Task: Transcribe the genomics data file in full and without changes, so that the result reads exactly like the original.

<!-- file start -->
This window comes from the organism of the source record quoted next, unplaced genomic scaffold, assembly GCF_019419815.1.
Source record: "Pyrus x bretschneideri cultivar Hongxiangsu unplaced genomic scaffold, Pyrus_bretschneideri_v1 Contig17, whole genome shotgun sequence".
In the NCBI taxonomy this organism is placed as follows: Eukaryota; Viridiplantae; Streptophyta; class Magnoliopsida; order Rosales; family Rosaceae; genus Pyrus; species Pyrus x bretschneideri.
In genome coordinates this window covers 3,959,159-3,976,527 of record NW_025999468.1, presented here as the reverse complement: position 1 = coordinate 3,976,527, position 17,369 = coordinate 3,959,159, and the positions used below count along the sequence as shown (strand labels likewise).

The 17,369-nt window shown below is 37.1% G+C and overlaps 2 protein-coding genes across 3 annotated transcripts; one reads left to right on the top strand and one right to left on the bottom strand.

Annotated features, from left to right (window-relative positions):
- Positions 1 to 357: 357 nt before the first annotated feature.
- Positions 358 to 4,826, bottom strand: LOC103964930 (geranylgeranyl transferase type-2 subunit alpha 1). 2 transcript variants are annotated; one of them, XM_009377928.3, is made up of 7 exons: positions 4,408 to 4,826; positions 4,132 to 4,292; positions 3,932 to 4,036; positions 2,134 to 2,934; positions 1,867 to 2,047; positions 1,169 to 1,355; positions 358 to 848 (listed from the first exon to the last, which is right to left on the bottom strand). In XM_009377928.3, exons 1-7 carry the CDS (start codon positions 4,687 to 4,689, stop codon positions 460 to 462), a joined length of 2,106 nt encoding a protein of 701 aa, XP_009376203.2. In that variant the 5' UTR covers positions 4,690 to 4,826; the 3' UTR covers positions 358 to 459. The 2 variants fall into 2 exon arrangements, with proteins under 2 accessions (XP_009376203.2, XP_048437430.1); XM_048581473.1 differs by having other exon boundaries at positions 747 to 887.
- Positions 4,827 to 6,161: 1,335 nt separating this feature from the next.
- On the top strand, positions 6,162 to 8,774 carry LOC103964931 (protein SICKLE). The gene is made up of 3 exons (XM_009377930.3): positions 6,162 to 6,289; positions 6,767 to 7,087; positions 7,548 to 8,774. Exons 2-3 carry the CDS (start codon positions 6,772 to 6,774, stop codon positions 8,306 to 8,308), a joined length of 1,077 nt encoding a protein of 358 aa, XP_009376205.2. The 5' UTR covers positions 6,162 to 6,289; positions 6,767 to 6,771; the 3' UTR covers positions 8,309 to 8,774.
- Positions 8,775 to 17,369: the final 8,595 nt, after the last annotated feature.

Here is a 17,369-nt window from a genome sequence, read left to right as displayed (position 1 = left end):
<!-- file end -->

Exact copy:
This window comes from the organism of the source record quoted next, unplaced genomic scaffold, assembly GCF_019419815.1.
Source record: "Pyrus x bretschneideri cultivar Hongxiangsu unplaced genomic scaffold, Pyrus_bretschneideri_v1 Contig17, whole genome shotgun sequence".
In the NCBI taxonomy this organism is placed as follows: Eukaryota; Viridiplantae; Streptophyta; class Magnoliopsida; order Rosales; family Rosaceae; genus Pyrus; species Pyrus x bretschneideri.
In genome coordinates this window covers 3,959,159-3,976,527 of record NW_025999468.1, presented here as the reverse complement: position 1 = coordinate 3,976,527, position 17,369 = coordinate 3,959,159, and the positions used below count along the sequence as shown (strand labels likewise).

The 17,369-nt window shown below is 37.1% G+C and overlaps 2 protein-coding genes across 3 annotated transcripts; one reads left to right on the top strand and one right to left on the bottom strand.

Annotated features, from left to right (window-relative positions):
- Positions 1 to 357: 357 nt before the first annotated feature.
- Positions 358 to 4,826, bottom strand: LOC103964930 (geranylgeranyl transferase type-2 subunit alpha 1). 2 transcript variants are annotated; one of them, XM_009377928.3, is made up of 7 exons: positions 4,408 to 4,826; positions 4,132 to 4,292; positions 3,932 to 4,036; positions 2,134 to 2,934; positions 1,867 to 2,047; positions 1,169 to 1,355; positions 358 to 848 (listed from the first exon to the last, which is right to left on the bottom strand). In XM_009377928.3, exons 1-7 carry the CDS (start codon positions 4,687 to 4,689, stop codon positions 460 to 462), a joined length of 2,106 nt encoding a protein of 701 aa, XP_009376203.2. In that variant the 5' UTR covers positions 4,690 to 4,826; the 3' UTR covers positions 358 to 459. The 2 variants fall into 2 exon arrangements, with proteins under 2 accessions (XP_009376203.2, XP_048437430.1); XM_048581473.1 differs by having other exon boundaries at positions 747 to 887.
- Positions 4,827 to 6,161: 1,335 nt separating this feature from the next.
- On the top strand, positions 6,162 to 8,774 carry LOC103964931 (protein SICKLE). The gene is made up of 3 exons (XM_009377930.3): positions 6,162 to 6,289; positions 6,767 to 7,087; positions 7,548 to 8,774. Exons 2-3 carry the CDS (start codon positions 6,772 to 6,774, stop codon positions 8,306 to 8,308), a joined length of 1,077 nt encoding a protein of 358 aa, XP_009376205.2. The 5' UTR covers positions 6,162 to 6,289; positions 6,767 to 6,771; the 3' UTR covers positions 8,309 to 8,774.
- Positions 8,775 to 17,369: the final 8,595 nt, after the last annotated feature.

Here is a 17,369-nt window from a genome sequence, read left to right as displayed (position 1 = left end):